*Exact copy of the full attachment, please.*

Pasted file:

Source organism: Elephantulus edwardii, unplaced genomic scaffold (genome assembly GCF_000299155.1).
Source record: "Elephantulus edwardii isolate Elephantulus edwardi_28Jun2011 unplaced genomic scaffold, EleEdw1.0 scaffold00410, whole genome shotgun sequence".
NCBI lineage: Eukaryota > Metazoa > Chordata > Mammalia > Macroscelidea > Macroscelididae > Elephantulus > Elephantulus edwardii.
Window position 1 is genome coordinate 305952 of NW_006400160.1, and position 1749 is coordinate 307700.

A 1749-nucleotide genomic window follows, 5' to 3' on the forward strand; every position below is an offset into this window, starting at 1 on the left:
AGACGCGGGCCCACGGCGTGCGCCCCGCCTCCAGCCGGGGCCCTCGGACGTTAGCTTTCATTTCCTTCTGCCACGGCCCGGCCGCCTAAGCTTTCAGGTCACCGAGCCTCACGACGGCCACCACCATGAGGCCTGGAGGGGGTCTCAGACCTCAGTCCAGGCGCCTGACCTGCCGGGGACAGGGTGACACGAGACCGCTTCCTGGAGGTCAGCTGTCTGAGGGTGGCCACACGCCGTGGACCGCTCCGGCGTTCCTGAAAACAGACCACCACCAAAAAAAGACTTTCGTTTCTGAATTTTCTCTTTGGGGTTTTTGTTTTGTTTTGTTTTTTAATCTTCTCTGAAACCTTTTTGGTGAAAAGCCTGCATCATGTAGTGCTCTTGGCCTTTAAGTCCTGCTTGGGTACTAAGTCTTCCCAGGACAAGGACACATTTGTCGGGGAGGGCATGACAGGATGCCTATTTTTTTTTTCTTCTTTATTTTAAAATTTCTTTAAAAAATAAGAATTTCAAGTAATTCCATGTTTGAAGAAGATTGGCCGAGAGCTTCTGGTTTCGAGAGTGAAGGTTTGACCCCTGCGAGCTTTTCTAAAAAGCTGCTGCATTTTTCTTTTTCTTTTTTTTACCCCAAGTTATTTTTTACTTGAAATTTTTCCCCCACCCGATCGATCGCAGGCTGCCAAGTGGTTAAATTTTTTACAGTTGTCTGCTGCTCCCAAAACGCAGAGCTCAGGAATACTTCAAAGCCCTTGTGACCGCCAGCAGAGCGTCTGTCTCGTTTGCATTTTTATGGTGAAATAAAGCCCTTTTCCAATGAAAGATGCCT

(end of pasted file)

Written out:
Source organism: Elephantulus edwardii, unplaced genomic scaffold (genome assembly GCF_000299155.1).
Source record: "Elephantulus edwardii isolate Elephantulus edwardi_28Jun2011 unplaced genomic scaffold, EleEdw1.0 scaffold00410, whole genome shotgun sequence".
NCBI lineage: Eukaryota > Metazoa > Chordata > Mammalia > Macroscelidea > Macroscelididae > Elephantulus > Elephantulus edwardii.
Window position 1 is genome coordinate 305952 of NW_006400160.1, and position 1749 is coordinate 307700.

A 1749-nucleotide genomic window follows, 5' to 3' on the forward strand; every position below is an offset into this window, starting at 1 on the left:
AGACGCGGGCCCACGGCGTGCGCCCCGCCTCCAGCCGGGGCCCTCGGACGTTAGCTTTCATTTCCTTCTGCCACGGCCCGGCCGCCTAAGCTTTCAGGTCACCGAGCCTCACGACGGCCACCACCATGAGGCCTGGAGGGGGTCTCAGACCTCAGTCCAGGCGCCTGACCTGCCGGGGACAGGGTGACACGAGACCGCTTCCTGGAGGTCAGCTGTCTGAGGGTGGCCACACGCCGTGGACCGCTCCGGCGTTCCTGAAAACAGACCACCACCAAAAAAAGACTTTCGTTTCTGAATTTTCTCTTTGGGGTTTTTGTTTTGTTTTGTTTTTTAATCTTCTCTGAAACCTTTTTGGTGAAAAGCCTGCATCATGTAGTGCTCTTGGCCTTTAAGTCCTGCTTGGGTACTAAGTCTTCCCAGGACAAGGACACATTTGTCGGGGAGGGCATGACAGGATGCCTATTTTTTTTTTCTTCTTTATTTTAAAATTTCTTTAAAAAATAAGAATTTCAAGTAATTCCATGTTTGAAGAAGATTGGCCGAGAGCTTCTGGTTTCGAGAGTGAAGGTTTGACCCCTGCGAGCTTTTCTAAAAAGCTGCTGCATTTTTCTTTTTCTTTTTTTTACCCCAAGTTATTTTTTACTTGAAATTTTTCCCCCACCCGATCGATCGCAGGCTGCCAAGTGGTTAAATTTTTTACAGTTGTCTGCTGCTCCCAAAACGCAGAGCTCAGGAATACTTCAAAGCCCTTGTGACCGCCAGCAGAGCGTCTGTCTCGTTTGCATTTTTATGGTGAAATAAAGCCCTTTTCCAATGAAAGATGCCT